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Children who don't care about consequences.

(75 Posts)
alligatorpurse Thu 20-Jan-11 15:43:01

I have one.

He is 7, almost 8. I think he wants to rule the world. His temper is overwhelming and the only way for him is 100% his way.

I have read Alfie Kohn's book "Unconditional Parenting" and I do agree with parts of it, I see that some children do not respond to rewards and punishments, and that long-term it's better to have a curious, intelligent thinker than a yes-man or, worse, a military coup on my hands when he's a teenager.

But my goodness, dealing with this little dictator day to day is bloody exhausting. And I don't feel I'm really into UP to be honest. I have 3 dd's who behave quite normally and mostly do what they are asked etc.

One of our current issues is homework. He won't do it. He has some maths, spellings and sentences to do each week. He screams, cries, throws stuff, and once put the homework in the bin. He can do the homework if he tries, he just hates the "waste of his life" as he always says. I have talked to the teacher about it - she said try not to make too big a deal out of it, but she has sometimes kept him in at playtime to finish it. He was angry about that, but still says he's not doing any homework.

He eats and sleeps well, no issues there. He resists any organised activities but we've insisted he learns to swim, which is another weekly battle, and he makes very little effort with it. I've told him many times he can stop once his swimming is good enough (it's not), but he says he can already swim and doesn't need any more lessons.

I'm finding it hard to get the balance between letting him have the freedom he seems to need - I'm acutely aware we will have a big rebellion on our hands before too long otherwise - and insisting he accepts some boundaries and that life cannot be 100% the way he wants.

You really can't imagine what it's like unless you have a child like this. Any advice from those who do (and anyone else too) would be greatly appreciated. Thanks.

fel1x Thu 20-Jan-11 15:53:48

I have a child like this!
Mine is 5yo and the ONLY thing I have found to work a little bit is to focus on the ONE thing he DOES care about.
Is there something that your DS loves? That he's hate to be without? Perhaps even something that he takes for granted (like TV time)?

My DS's only real interest that he cares about is computers. We have a chart up on the wall that has 4 spaces on it. He gets 3 tokens to fill 3 of the spaces each day in the morning. He also gets the 4th token but ONLY if he has gone to bed nicely the night before (this is one of our big battles!)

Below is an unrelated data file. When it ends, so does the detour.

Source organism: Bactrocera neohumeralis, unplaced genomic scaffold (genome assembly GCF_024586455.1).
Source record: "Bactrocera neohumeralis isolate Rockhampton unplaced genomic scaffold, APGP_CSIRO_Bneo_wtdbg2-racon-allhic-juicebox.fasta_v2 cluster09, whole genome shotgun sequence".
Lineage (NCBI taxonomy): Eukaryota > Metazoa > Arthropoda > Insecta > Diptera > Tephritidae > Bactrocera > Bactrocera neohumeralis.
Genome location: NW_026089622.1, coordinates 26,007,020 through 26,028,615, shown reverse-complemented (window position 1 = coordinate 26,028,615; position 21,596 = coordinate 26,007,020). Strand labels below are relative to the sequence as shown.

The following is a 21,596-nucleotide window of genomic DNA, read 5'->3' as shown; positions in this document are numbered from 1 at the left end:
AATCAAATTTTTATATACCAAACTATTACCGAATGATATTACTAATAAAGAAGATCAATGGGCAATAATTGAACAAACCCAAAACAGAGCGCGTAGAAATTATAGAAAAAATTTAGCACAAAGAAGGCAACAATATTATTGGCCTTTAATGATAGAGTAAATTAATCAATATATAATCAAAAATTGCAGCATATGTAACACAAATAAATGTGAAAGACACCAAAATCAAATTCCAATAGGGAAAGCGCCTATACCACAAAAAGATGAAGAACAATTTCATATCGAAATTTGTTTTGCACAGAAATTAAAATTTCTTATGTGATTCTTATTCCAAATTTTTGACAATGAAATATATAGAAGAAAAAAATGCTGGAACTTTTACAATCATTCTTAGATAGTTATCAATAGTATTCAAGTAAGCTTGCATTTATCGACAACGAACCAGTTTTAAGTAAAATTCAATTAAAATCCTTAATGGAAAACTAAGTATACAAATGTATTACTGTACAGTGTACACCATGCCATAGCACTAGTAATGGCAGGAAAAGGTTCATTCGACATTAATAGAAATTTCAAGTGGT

Each token is worth 15 mins and he can use it on the Wii, on my laptop on cbeebies or on his DS.
If he misbehaves then he gets a warning that if he doesnt stop by the time I count to 3 then he will lose a token. Its very visual, as when he does lose a token you take it straight off the chart in front of him so it makes more of an impact.
You can use it as a carrot as well - for example, offer him the opportunity to 'earn' an extra token by trying hard in his swimming lesson. This has had good results too.

Its not a miracle way of getting them to behave but its made a significant difference actually having something over him that he cares about losing!
Some days Ds has 4 tokens and some days he has no tokens with plenty of days in between, so its always different and I also find when he's had a bad day and lost all his tokens then the threat has more impact the next day as its fresh in his mind that he had no computer time the day before.

Is there anything you can think of that your DS cares about enough to ration like this?

straightoutofthebottomdrawer Thu 20-Jan-11 16:02:48

One thing that might work for homework is picking a deadline an hour or so ahead and saying that if the homework isn't done by then then his book will need to go back in his bag with the homework not done. I think I read about that here. Then follow through.

That might work if deep down he does want the homework to have been done, but is constantly trying to put off doing it now. It won't work if he really doesn't care if it goes back into his bag undone though.

Much sympathy as this sort of temper stuff is hard to deal with.

alligatorpurse Thu 20-Jan-11 16:06:07

We do give pocket money and deduct appropriately for offences, but they can also earn it back again. He often talks about what he's going to buy, but if he's lost a lot of money he'll be so mad and doesn't seem to make the connection for the next time he doesn't want to do something he has to do,or does something he's not allowed to do. I don't think rewards work for him.

It's the same for small things like getting ready for bed - I tell him he needs to be ready by the time I've put younger sis to bed so that we have time for a story. He sort of wants the story, but not enough to do what I say obviously.

alligatorpurse Thu 20-Jan-11 16:07:50